Wednesday, August 17, 2005

Rushing Rushing Rushing

I hate rushing around. I like schedules, and holding them, and meeting deadlines, and planning ahead. I hate last minute scrambles. But at least I usually see them coming. Today was one. I turned up with a cold on Monday. I chalk it up to a combination of a bad hangover on Saturday and weather change on Sunday. Between the lake, not enough sleep and a long bike ride, I think I over did it. Colds frustrate me. Stuck home, unable to concentrate, read or watch TV. Forget about working. And no food tastes good. (So, for the record, I hate being sick, too.) And with a business trip tomorrow, I've spent a great deal of today rushing around. Car rentals, emails to send, appointments to finalize, restaurant reservations to make, a pedicure to get. Throw in the post office, bank, a trip to Saks for powder they didn't have, a lunch meeting, a run by our graphic designers to pick up my new cards, and a shoe disaster you had my day. (And the shoe disaster is awful. My favorite pair of Prada slides are destroyed.) Oh well, I will find another pair I love as much someday. Maybe. If I'm really lucky.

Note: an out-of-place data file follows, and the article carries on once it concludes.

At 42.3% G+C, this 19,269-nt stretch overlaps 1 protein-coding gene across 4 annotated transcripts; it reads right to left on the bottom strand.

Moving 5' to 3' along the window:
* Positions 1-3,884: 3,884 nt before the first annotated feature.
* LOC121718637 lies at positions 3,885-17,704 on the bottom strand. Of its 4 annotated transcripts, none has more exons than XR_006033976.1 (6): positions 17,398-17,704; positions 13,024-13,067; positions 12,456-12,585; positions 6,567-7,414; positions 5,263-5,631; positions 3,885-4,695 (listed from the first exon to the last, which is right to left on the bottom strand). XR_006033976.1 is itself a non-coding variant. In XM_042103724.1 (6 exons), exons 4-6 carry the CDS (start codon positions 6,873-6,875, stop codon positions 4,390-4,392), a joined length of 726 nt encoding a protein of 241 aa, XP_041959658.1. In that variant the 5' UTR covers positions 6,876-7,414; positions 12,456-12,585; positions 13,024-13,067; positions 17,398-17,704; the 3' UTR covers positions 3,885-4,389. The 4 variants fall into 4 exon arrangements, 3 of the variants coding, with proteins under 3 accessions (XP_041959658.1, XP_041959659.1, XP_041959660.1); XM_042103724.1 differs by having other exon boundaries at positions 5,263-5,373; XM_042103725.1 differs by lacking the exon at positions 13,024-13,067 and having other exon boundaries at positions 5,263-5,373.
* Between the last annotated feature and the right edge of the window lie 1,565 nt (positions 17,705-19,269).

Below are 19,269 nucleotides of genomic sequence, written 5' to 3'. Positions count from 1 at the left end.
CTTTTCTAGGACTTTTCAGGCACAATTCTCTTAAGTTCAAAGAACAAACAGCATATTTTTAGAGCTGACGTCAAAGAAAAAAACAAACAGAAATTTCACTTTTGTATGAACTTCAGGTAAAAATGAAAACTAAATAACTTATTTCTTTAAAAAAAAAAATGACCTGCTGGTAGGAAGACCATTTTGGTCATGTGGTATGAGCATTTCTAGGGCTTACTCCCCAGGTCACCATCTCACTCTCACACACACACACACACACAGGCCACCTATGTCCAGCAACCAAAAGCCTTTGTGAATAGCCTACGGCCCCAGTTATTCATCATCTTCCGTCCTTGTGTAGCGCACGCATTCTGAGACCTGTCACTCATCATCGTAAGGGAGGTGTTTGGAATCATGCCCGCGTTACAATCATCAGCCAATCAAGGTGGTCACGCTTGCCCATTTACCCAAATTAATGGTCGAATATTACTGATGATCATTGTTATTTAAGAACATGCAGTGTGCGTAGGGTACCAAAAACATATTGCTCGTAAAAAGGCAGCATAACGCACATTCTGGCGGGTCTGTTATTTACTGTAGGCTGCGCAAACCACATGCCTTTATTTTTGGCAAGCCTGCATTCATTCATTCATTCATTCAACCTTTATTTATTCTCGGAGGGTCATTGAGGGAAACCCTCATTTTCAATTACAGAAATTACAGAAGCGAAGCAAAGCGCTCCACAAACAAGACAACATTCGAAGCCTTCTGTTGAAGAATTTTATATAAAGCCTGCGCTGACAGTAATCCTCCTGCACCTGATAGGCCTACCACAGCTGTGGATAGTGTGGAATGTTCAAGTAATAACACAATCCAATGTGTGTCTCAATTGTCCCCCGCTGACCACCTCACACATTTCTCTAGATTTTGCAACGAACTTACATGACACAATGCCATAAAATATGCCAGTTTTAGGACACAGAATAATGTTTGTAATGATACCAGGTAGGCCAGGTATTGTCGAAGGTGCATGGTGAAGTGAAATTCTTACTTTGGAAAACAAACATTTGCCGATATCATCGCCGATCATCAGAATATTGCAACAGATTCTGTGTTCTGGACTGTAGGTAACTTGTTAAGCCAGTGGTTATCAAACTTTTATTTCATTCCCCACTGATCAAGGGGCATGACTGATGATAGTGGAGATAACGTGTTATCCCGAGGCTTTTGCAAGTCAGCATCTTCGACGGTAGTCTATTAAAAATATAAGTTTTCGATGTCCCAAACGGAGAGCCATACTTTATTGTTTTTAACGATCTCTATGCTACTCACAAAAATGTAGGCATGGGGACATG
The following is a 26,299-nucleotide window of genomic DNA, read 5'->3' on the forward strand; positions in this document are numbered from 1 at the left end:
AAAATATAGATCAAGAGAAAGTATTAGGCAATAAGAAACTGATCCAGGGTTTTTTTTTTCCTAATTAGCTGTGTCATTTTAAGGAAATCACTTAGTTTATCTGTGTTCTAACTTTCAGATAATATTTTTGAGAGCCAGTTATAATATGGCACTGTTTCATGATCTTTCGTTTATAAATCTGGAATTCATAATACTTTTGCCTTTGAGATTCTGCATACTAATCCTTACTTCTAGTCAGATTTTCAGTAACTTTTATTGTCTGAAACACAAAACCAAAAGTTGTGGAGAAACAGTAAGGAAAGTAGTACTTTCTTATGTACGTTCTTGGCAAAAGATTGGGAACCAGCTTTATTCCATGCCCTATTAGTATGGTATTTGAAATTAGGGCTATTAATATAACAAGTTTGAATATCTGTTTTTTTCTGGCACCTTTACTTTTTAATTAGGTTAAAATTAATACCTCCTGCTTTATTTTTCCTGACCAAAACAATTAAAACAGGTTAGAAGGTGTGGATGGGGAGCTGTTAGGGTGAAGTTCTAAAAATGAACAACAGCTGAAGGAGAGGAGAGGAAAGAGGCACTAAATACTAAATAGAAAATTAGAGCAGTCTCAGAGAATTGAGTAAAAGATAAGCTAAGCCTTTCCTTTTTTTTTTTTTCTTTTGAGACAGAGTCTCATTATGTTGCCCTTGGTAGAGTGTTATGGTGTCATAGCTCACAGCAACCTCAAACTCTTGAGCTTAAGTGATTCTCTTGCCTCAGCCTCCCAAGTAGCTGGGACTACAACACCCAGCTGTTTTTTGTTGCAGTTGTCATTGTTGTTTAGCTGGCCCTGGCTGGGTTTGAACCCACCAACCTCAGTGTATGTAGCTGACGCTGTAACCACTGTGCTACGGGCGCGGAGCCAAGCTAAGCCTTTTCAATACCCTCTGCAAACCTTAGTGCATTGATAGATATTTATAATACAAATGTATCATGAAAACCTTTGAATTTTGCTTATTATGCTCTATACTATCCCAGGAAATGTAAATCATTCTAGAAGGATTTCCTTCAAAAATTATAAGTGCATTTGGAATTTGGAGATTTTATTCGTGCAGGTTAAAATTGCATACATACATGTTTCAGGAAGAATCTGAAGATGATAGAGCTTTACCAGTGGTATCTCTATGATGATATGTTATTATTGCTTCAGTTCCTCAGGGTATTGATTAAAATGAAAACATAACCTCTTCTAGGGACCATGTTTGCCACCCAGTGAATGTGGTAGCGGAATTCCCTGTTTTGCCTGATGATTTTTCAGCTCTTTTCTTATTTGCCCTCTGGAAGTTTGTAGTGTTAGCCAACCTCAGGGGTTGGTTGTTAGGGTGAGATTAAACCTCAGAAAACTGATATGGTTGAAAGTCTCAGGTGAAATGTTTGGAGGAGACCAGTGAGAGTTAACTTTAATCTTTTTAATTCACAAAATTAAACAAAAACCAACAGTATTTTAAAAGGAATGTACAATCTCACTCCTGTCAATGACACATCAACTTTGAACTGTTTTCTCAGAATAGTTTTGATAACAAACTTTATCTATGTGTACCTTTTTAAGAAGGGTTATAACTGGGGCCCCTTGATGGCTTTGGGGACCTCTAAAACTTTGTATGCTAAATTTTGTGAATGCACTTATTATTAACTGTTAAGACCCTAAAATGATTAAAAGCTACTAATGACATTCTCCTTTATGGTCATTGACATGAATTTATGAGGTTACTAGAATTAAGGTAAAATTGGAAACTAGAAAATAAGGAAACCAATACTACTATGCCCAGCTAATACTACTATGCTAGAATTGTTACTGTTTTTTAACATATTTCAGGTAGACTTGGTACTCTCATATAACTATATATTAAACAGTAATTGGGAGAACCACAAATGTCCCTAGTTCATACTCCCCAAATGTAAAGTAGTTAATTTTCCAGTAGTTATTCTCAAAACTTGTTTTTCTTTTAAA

But rushing is done and I'm off to Dallas for a couple of days. Tonight, the fair for Garrison Keillor, a corndog and the mysterious deep fried Twinkies. And tomorrow, a long afternoon by the pool.

Sunday, August 14, 2005

Single? SOL in Indy

From last week's Indianapolis Star (I don't know what day since this was at the bottom of the page) in one of the "Just 1 Minute" blurbs. This particular day, they are happy to tell me that Indianpolis has dropped from number 27 to number 34 on a Forbes list of "best cities for singles". As I recall, we've been in free fall on this list for years. It's particularly interesting in light of the study done by Next Generation Consulting last year letting us know that Indianapolis was one of the elite 10% of cities actually growing in population for young professionals under 40. Perhaps it's all the young couples moving here to spawn? Same study from Forbes ranks Indy at number 8 for cost of living.

Cleaning Off My Desk